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Sunken Venezuelan cargo vessel reported to some authorities, rescued crew left Guyana without contacting police

The wreckage of a vessel which sank last week off the Essequibo Coast reportedly laden with rice for Venezuela. (Stabroek News photo)

The Venezuelan cargo vessel, which sank off the Essequibo Coast, arrived here and reported to customs and immigration authorities but never reported their presence in Guyanese waters to maritime authorities.

Divisional Commander, Superintendent K. Pareshram said the five Venezuelan crew members, who were rescued by Guyanese fishermen, left Guyana through Pomeroon for their home country. “We were not able to question any of them or get any statement from them,” he told Demerara Waves Online News.

With regards to whether the MV Dona Marta was in Guyana’s waters legally, well-placed sources at the Maritime Administration (MARAD) said the records show that the vessel did not inform maritime authorities of its arrival and departure in clear violation of maritime regulations.

Authorities said maritime officials only learnt of the presence of the vessel in Guyana’s waters when they received a radio communication distress call Thursday, February 9, 2017. However, the Divisional Police Commander says the vessel checked in with customs and immigration on arrival on February 28, 2017.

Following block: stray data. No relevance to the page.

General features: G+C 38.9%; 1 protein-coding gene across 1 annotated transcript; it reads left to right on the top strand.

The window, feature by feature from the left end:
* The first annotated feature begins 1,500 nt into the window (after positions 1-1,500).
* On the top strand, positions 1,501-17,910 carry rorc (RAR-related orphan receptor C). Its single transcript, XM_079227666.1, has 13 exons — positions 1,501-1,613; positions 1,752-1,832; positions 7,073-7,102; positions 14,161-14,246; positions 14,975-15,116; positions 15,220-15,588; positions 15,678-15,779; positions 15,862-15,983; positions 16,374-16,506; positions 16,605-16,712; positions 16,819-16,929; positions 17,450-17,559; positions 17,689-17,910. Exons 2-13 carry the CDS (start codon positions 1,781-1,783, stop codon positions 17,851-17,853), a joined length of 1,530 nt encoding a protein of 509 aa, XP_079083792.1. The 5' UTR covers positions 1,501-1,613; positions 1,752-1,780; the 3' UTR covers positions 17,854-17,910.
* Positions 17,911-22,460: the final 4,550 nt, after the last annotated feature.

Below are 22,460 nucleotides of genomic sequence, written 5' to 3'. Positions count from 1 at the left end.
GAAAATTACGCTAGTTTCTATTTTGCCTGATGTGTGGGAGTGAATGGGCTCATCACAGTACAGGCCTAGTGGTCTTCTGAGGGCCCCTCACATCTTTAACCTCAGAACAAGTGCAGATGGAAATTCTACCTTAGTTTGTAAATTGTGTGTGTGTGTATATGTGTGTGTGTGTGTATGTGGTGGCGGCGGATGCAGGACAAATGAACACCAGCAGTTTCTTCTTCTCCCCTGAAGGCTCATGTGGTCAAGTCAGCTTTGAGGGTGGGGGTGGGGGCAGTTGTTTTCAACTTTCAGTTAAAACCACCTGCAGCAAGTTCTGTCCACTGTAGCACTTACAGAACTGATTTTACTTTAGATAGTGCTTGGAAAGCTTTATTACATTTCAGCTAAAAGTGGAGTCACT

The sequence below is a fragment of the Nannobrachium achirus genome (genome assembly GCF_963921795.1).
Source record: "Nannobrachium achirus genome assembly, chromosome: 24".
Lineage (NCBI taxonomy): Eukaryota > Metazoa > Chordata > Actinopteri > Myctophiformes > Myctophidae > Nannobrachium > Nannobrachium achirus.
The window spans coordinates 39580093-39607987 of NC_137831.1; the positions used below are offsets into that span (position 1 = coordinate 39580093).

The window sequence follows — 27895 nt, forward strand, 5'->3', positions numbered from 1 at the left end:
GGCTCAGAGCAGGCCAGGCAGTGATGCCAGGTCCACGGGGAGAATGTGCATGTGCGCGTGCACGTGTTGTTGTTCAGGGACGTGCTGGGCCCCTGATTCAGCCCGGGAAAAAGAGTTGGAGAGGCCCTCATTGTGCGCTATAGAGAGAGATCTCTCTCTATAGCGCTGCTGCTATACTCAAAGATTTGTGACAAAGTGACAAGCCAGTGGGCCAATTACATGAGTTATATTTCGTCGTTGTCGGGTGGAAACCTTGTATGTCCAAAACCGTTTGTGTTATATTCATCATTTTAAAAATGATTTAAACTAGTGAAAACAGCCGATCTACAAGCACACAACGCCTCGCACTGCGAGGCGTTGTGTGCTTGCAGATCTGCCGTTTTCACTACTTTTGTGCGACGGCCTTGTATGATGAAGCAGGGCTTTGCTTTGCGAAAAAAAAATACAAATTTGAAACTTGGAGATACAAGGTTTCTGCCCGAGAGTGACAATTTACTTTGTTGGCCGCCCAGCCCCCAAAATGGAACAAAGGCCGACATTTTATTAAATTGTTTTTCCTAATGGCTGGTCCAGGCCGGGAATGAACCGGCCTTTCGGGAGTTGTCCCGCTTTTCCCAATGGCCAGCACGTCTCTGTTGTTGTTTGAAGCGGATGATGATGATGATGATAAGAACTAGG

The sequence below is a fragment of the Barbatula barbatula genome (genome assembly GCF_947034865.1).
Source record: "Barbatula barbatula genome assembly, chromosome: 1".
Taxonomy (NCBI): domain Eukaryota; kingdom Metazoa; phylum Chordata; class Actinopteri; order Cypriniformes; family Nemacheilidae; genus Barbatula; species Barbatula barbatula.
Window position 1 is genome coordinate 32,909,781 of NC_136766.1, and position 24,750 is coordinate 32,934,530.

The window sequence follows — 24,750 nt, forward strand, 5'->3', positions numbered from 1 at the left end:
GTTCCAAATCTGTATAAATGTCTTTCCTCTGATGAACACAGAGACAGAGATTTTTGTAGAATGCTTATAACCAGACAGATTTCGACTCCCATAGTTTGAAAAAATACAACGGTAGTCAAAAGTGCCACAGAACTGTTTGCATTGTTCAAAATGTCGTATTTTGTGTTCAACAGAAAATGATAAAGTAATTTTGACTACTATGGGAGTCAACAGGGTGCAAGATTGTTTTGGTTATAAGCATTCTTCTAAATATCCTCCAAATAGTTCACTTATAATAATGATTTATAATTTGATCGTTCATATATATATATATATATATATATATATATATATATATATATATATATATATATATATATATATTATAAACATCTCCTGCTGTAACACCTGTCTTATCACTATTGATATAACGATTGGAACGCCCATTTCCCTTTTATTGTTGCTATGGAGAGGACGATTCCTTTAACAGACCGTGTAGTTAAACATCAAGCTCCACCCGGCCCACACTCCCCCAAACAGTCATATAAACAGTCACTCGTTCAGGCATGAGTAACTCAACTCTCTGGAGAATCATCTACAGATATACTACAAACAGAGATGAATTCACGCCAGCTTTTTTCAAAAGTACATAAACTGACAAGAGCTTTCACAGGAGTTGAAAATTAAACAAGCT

Sources said the Guyana Defence Force (GDF) Coast Guard immediately dispatched a patrol to the area., but when they arrived at the scene no one was aboard. “It is one of the cases of non-compliance,” a maritime official told Demerara Waves Online News.

The vessel sank in the Atlantic Sea off the Essequibo Coast village of Devonshire Castle with more rice destined for Venezuela.

One of the shippers, Wazeer Hussain confirmed to Demerara Waves Online News that the vessel was carrying 100 tons of rice for him to the Spanish-speaking country.

  • PETER

    Sometimes I wonder about the people hired in Guyana to do the people’s work

    (1) . The Venezuelan cargo vessel, which sank off the Essequibo Coast, arrived
    here and reported to customs and immigration authorities but never
    reported their presence in Guyanese waters to maritime authorities.

    How the hell you can report to Customs & Immigration and your presence is not known in Guyana waters.

    (2) .Authorities said maritime officials only learned of the presence of the
    vessel in Guyana’s waters when they received a radio communication
    distress call Thursday, February 9, 2017. However, the Divisional Police
    Commander says the vessel checked in with customs and immigration on
    “ARRIVAL” on February 28, 2017.

    Note the word arrival yet they didn’t know about the vessel.

    (3) One of the shippers, Wazeer Hussain confirmed to Demerara Waves Online
    News that the vessel was carrying 100 tons of rice for him to the
    Spanish-speaking country.
    How does a ship come into Guyana load 100 tons of rice and sail out of Guyana and the maritime officials never knew about this vessels presence in Guyana.
    It just shows the incompetence of the elected officials in Guyana, and they are preparing to oversee a Oil Industry.” God Save Guyana & it’s people.